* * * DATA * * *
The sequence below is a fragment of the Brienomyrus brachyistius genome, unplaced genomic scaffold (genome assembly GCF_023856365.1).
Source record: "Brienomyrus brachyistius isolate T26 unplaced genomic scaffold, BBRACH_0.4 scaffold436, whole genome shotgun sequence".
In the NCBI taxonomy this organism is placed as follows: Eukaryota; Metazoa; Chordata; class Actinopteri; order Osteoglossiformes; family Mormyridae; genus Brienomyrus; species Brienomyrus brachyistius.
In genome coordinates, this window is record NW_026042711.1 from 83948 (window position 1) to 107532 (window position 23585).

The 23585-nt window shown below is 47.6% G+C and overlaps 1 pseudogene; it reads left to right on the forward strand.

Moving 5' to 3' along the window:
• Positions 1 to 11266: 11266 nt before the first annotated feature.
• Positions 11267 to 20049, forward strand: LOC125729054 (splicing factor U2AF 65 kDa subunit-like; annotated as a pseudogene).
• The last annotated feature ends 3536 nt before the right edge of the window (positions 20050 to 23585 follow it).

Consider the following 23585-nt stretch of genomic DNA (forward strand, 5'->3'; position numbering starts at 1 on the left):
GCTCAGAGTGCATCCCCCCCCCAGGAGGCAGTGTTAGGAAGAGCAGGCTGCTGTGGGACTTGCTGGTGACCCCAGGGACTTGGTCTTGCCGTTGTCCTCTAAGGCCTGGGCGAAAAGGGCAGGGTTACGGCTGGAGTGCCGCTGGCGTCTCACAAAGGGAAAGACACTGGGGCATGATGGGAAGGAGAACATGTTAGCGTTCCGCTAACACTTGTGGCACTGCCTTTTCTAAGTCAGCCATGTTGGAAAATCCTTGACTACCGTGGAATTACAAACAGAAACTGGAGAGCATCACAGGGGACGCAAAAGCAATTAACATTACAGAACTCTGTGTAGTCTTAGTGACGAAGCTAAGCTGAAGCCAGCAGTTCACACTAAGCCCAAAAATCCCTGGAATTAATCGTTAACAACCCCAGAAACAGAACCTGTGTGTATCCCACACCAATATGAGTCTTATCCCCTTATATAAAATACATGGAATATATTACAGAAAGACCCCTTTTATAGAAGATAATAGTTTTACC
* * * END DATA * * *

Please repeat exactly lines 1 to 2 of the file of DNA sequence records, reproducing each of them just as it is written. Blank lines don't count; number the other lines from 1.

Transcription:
The sequence below is a fragment of the Brienomyrus brachyistius genome, unplaced genomic scaffold (genome assembly GCF_023856365.1).
Source record: "Brienomyrus brachyistius isolate T26 unplaced genomic scaffold, BBRACH_0.4 scaffold436, whole genome shotgun sequence".